One other regard in which Burke consistently shines is his ability to create tragicomic side characters, and Smiley Wimple is unforgettable. Smiley is not all there, until he is. In fact, he may surface from beneath your bed. Smiley works as an assassin, but he also has standards. He needs to believe he is taking out a bad guy, or he won’t take the job. Smiley is fond of children, and he likes ice cream. Who knows? He might want to be your friend. And while I am on the subject—there’s some graphic material here, as is true for all of the books in this series; don’t count on this as meal time or bedtime reading. In fact, you may want a few extra lights turned on when you pick this one up. 

Lastly, this book can be read as a stand-alone. I entered the series halfway in when I was given a free paperback copy of The Tin Roof Blowdown; you can enter the series anywhere you prefer. However, if you love a complex, literary mystery and can tolerate a fair amount of violence, you will probably like it well enough to go find the rest and read them too.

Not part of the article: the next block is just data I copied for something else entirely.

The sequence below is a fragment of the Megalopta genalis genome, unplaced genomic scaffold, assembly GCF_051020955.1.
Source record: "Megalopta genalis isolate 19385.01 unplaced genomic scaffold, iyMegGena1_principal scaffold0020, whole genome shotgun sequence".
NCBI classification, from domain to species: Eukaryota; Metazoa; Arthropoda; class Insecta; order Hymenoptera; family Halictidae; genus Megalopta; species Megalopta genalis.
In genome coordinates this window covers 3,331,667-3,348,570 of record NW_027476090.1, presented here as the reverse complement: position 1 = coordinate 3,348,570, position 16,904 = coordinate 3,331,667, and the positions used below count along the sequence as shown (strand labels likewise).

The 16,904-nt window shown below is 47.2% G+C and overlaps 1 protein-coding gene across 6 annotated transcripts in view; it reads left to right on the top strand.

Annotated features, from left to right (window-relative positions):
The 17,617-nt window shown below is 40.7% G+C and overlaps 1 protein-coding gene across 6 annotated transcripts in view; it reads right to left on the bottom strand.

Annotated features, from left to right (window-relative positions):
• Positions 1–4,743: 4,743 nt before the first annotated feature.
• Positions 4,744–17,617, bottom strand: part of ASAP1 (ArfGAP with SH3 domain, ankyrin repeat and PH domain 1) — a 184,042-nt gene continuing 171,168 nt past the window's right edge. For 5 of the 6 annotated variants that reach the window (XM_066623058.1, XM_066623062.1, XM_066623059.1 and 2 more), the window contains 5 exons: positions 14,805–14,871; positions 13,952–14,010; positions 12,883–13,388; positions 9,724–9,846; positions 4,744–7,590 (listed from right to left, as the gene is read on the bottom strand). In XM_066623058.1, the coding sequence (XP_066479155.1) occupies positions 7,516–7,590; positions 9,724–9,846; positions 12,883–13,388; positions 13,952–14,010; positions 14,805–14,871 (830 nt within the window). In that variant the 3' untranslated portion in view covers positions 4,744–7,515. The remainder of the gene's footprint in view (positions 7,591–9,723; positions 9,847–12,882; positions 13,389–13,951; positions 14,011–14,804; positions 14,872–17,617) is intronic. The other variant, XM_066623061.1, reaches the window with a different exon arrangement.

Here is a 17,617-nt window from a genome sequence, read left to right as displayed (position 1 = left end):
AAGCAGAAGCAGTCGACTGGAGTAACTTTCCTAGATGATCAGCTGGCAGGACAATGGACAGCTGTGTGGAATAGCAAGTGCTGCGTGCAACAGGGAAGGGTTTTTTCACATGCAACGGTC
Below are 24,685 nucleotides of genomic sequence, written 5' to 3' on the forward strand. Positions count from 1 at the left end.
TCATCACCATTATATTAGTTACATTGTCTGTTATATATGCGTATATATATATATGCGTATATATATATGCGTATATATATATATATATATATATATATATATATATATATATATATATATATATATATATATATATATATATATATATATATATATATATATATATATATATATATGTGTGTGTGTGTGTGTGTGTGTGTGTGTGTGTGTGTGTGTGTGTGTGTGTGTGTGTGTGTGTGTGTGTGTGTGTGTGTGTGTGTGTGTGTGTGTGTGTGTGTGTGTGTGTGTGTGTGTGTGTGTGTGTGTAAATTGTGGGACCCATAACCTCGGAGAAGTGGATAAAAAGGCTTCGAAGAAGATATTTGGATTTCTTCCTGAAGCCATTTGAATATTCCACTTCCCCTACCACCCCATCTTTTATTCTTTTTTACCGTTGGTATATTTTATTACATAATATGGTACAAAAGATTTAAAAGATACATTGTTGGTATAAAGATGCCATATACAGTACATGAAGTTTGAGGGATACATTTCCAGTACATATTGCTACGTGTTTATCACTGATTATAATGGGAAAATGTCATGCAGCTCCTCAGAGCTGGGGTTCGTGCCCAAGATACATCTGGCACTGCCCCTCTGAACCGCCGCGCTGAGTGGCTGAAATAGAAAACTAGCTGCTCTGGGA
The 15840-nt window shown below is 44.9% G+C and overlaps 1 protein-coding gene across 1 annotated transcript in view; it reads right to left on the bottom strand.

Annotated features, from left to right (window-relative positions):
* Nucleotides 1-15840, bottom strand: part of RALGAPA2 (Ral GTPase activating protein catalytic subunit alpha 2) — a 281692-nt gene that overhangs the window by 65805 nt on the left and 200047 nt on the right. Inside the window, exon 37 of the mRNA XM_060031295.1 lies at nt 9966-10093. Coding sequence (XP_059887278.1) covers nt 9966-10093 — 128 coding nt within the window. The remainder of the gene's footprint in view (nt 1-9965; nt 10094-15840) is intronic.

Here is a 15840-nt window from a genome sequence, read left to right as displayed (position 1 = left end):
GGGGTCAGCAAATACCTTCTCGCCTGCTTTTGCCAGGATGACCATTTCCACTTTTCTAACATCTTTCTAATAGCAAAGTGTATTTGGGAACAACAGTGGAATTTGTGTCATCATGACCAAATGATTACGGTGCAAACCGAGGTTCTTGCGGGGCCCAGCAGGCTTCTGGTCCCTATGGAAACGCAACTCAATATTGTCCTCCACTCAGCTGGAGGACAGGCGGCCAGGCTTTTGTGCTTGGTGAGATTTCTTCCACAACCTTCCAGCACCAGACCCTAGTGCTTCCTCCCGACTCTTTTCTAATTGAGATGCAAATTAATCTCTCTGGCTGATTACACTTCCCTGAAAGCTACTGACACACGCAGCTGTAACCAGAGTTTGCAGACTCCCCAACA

Masterfully written, and highly recommended. 

Half of Paradise, by James Lee Burke ****

halfofparadiseJames Lee Burke has been writing for roughly fifty years now, and this was an early effort, published in 1965; I think it was his first, in fact. It starts out appearing to be short stories, but the narratives involving three individuals eventually make one crushing point about the dismal, cynical failure of the US criminal justice system, which rains down its uneven blows hardest upon the poorest sectors of the population. He never actually says it. He goes one better, by demonstrating it through his fiction.

Those who have read his Edgar winners (Neon Rain and Black Cherry Blues) have come to expect brilliant rendering of setting and complex, absolutely believable character development.

As for me, if Half of Paradise, not an award-winning story but strong nevertheless, a stark, brutal, depressing book reminiscent of some of Russell Banks’s work (but with a Southern exposure) were as good as Burke were ever going to become, I would still choose to read his work over that of most other writers. And because it is indeed grim–and anything with this subject matter ought to be–I always have another book going, too. Actually, I usually have four to six books that I read in rotation. By not making more than one or two of them morbid, I keep myself from plunging to the depths one otherwise might while reading it.

A worthy early effort, still worth reading today if you can stand the sting of the “n” word.